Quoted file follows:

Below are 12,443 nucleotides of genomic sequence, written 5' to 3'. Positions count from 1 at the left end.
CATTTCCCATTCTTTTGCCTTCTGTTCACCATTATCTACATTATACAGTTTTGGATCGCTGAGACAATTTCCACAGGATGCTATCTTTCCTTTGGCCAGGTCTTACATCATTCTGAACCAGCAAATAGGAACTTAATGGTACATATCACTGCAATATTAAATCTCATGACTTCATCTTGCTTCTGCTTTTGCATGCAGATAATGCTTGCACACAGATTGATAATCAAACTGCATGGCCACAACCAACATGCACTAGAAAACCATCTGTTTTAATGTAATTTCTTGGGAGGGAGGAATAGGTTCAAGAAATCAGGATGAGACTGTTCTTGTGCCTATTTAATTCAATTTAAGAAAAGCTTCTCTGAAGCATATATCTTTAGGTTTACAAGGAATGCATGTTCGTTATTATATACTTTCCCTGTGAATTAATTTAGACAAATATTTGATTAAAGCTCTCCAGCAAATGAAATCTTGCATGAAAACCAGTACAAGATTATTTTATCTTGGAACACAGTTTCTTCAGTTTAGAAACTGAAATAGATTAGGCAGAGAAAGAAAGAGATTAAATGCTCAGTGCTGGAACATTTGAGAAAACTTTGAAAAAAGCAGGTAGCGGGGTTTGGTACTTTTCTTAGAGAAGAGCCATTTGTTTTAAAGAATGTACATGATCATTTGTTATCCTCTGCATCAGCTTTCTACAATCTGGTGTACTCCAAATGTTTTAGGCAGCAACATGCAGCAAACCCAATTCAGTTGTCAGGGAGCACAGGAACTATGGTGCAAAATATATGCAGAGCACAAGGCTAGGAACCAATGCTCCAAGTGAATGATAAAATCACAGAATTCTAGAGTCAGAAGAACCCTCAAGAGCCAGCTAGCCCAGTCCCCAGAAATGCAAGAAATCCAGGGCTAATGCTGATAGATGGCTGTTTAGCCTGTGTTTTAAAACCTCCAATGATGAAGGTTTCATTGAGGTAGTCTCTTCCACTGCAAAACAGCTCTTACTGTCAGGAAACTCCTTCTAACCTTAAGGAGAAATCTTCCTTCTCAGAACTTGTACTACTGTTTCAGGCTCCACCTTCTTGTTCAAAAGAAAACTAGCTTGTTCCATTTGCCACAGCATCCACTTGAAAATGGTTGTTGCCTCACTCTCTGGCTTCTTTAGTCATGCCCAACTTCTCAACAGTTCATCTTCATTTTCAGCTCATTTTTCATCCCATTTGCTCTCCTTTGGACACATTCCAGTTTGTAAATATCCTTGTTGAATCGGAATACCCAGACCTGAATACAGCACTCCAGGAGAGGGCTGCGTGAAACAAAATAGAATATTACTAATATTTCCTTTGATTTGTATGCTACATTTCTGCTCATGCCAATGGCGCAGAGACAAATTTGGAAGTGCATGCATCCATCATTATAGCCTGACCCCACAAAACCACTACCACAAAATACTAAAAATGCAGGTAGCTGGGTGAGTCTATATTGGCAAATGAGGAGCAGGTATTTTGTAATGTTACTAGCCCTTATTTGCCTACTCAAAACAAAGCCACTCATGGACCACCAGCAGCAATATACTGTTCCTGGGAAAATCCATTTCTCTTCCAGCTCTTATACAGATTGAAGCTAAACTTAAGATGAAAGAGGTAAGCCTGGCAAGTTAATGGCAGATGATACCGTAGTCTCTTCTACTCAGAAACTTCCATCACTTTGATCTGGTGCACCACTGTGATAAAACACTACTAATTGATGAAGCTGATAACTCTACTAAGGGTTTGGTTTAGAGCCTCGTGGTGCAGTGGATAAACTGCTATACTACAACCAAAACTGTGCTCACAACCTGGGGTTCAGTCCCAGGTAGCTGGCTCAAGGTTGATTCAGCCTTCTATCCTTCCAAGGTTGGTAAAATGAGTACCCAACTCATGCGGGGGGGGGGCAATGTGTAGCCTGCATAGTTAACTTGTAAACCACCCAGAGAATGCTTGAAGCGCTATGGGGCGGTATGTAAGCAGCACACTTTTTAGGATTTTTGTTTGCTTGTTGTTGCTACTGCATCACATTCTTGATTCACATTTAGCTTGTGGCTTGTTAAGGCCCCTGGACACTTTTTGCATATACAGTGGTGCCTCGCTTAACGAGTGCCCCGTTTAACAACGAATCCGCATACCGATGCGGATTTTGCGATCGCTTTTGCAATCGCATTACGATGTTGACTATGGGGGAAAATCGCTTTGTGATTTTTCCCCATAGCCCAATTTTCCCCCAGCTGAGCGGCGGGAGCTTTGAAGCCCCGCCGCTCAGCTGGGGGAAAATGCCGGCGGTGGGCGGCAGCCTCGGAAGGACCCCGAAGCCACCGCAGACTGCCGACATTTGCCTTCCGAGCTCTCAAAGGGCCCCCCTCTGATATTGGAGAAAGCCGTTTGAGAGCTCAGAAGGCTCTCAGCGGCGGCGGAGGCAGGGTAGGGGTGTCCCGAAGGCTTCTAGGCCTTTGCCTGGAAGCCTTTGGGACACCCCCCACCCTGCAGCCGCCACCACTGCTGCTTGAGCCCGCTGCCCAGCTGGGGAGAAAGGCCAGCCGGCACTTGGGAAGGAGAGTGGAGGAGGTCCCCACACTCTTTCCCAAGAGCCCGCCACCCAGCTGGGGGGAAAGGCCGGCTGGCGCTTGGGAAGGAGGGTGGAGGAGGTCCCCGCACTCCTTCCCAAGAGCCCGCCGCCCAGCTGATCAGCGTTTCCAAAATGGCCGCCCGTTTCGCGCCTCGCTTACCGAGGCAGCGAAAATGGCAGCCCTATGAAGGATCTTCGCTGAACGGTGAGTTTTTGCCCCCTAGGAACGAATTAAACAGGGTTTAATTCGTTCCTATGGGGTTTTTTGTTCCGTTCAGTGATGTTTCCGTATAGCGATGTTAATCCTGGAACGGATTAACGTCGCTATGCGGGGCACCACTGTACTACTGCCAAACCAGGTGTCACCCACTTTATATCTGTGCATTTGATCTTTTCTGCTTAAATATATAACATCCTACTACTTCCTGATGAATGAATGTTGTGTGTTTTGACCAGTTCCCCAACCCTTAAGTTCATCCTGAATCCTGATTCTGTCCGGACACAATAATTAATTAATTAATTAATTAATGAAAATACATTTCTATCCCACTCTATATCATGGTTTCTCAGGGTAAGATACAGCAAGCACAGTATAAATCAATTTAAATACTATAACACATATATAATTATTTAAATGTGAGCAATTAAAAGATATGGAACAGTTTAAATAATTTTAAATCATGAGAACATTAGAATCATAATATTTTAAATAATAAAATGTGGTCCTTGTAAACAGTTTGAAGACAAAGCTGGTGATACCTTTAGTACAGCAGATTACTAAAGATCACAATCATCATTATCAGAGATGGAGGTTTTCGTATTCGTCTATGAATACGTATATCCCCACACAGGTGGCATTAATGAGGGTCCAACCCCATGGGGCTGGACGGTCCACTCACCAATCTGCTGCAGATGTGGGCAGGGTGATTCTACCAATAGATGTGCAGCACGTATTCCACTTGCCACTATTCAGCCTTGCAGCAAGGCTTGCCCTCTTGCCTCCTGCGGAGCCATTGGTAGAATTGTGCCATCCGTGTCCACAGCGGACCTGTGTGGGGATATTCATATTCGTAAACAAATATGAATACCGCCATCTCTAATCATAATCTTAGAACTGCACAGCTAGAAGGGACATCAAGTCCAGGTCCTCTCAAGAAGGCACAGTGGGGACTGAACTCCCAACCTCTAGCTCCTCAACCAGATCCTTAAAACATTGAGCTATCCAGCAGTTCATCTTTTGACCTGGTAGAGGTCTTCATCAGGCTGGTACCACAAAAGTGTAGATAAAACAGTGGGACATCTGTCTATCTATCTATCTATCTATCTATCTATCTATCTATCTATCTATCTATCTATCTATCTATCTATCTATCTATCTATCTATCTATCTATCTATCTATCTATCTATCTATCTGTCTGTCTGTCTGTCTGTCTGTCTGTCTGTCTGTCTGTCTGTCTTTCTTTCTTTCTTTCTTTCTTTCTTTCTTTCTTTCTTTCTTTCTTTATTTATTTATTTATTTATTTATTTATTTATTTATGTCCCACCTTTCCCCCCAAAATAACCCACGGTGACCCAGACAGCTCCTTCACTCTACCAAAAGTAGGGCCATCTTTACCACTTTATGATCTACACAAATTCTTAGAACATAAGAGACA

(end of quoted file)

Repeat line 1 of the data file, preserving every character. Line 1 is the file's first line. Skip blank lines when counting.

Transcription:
Below are 12,443 nucleotides of genomic sequence, written 5' to 3'. Positions count from 1 at the left end.